The man behind the scenes of the Funnelholic — Paul Rosenberg has crowd-sourced a really cool video featuring top b2b marketing thought leaders that will be featured in the upcoming virtual summit from Demandbase and Adobe: Marketing’s Next Move. I hope you get a chance to check it out!
He asked each thought leader the following question: How will B2B marketing innovation allow marketers to be more effective? You can see my answer below….you can see the rest of the answers here.
First let me just give you my view of the world, in terms of where we are today with innovation. You know, I feel over the last call it six to ten years we’ve done a really great job of automation supporting us from first registration to close. And perfect examples of that are Marketing Automation and CRM. For me, I think the innovations, and ultimately the upside for marketers are in front of the first reg, and then post customer or first buy. And then I want to talk a little bit about the data layer.
So let’s first talk about everything in front of the reg. If you just take a standard conversion number. Let’s say you get a 10% conversion rate for people to fill out your reg forms that come to your website. That means 90% are not doing anything and not being put into the Marketing Automation CRM funnel. So there’s a big upside there, and a lot of efficiencies. I mean you talk about any percentage uplift on how you can either work to expose yourself to those folks and convert them.
That’s really a big area of efficiency for marketers, and the key there is technology allowing us to take the customization and personalization concepts that we’ve built from registration to close. And put those in front of the people who were previously anonymous. That includes the open Internet. That includes our website. Can we take those concepts, and be more effective with the folks that have not done the first reg? Cause if you look at the numbers reasonably there’s a lot of them, and there’s a lot that you want to expose yourself to. So that’s one. There’s a big upside there.
The second one is post customer. So what I mean by that is, can we do a better job of taking the nurturing techniques that we’ve taken from registration to close, and apply those to the way we talk to our customers? So today we typically outline the buying experience for net new, but there’s this whole new buying experience that we have to explore, and outline, and design that’s from the point of becoming a customer and beyond, and becoming a bigger customer. And can we take a lot of what we learn from the buying experience, and what we’ve learned from what we’ve done in the lead nurturing, and a lot of the marketing tactics that we’ve been doing over the last five or six years, and apply those to folks that are already customers.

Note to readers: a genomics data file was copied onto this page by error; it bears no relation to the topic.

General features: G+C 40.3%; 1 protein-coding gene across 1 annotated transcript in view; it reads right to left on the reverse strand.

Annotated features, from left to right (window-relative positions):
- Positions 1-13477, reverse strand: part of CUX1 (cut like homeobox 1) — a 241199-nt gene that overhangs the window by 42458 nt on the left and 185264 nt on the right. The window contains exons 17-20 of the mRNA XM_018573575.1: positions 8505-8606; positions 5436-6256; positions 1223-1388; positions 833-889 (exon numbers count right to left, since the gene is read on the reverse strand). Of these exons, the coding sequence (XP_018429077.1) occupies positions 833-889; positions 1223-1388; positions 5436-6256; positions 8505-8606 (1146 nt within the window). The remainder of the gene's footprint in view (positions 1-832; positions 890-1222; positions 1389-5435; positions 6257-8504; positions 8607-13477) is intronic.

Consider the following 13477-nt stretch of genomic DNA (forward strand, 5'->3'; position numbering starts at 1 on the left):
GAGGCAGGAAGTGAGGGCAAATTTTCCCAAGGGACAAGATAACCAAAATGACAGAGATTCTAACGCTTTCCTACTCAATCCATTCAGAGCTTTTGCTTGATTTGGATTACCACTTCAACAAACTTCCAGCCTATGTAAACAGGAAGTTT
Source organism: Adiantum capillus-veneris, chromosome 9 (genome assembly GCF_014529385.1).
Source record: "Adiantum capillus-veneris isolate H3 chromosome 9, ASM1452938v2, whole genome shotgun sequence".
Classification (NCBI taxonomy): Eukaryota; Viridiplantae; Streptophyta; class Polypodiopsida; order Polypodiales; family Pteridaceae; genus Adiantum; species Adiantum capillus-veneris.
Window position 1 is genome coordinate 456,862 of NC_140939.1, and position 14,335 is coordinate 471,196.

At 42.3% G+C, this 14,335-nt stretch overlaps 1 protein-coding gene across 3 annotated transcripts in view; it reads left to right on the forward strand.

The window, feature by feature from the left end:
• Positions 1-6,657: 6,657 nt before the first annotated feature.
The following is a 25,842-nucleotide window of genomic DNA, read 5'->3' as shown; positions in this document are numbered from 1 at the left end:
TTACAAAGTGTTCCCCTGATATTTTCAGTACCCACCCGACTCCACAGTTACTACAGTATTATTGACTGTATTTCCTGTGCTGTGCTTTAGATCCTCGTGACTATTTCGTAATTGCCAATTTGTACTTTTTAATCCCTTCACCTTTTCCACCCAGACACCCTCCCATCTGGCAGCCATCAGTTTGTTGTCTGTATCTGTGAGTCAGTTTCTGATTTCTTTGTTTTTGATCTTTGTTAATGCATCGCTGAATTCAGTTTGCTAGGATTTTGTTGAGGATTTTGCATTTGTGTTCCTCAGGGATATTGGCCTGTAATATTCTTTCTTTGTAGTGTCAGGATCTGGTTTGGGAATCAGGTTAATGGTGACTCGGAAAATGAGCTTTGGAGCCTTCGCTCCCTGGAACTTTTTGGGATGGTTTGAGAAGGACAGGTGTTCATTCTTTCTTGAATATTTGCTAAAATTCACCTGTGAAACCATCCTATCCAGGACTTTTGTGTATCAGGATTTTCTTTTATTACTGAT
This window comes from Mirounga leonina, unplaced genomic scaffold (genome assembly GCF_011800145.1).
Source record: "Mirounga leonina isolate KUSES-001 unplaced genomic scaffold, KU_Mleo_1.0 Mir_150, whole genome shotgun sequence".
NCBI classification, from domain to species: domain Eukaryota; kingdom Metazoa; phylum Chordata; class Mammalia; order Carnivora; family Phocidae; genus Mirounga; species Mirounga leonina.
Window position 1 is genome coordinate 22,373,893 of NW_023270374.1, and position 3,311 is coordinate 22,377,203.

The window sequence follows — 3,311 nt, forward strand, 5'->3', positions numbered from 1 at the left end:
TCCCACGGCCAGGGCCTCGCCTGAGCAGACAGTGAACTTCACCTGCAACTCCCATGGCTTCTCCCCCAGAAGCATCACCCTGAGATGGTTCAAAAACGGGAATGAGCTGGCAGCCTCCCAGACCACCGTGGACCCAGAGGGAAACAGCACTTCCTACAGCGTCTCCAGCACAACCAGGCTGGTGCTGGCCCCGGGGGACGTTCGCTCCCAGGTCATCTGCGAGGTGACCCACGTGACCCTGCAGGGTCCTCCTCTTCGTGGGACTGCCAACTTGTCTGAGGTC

And I think that’s obviously a big upside. A lot of times it’s handled by sales following up, and saying we have a new product released. Or asking them “how is it going?”, and even marketing doing the same. There’s a big upside there. It’s a lot easier to sell your current customers than it is to bring on a net new one.
The second part of the customers to think about is whether we can we turn our customers into advocates. I think everyone knows the power of peer recommendations. I mean just today the buyers obviously have access to tons of research before they actually buy your products, and their peers are probably the most powerful source of recommendations for them. So what can we do to cultivate advocates out of our customer base? These advocates can become an extension of what we’re doing from a branding and a demand-gen perspective. That’s a process and technology. That’s obviously another big upside of things we can do with folks post close.
And then the final thing is I want to address the big data analytics movement. I know that you’re probably seeing a lot of information on that, that it’s still mystical to a lot of folks. That market is just starting to figure out what they can go do for people on the marketing side, and I think that’s going to continue to grow. We’re starting to see some technology today that’s doing some really amazing things, and they are just going to continue to get better. Right now we make a lot of our decisions based on a small data set. It looks like a large set of data, but lead scoring is kind of the primary example of kind of what we are doing from an analytical perspective. The big data idea is to take data from external sources, internal sources, including the marketing automation data captures that I just mentioned, and then also ERP, CRM, you name it, and gathering that information. Then you have a smart engine that can tell marketers or sales folks what to say, what to do, and when. That’s obviously almost synonymous with efficiency. Right? If we can get better at that, then we’re going to see another area where automation will make us more efficient.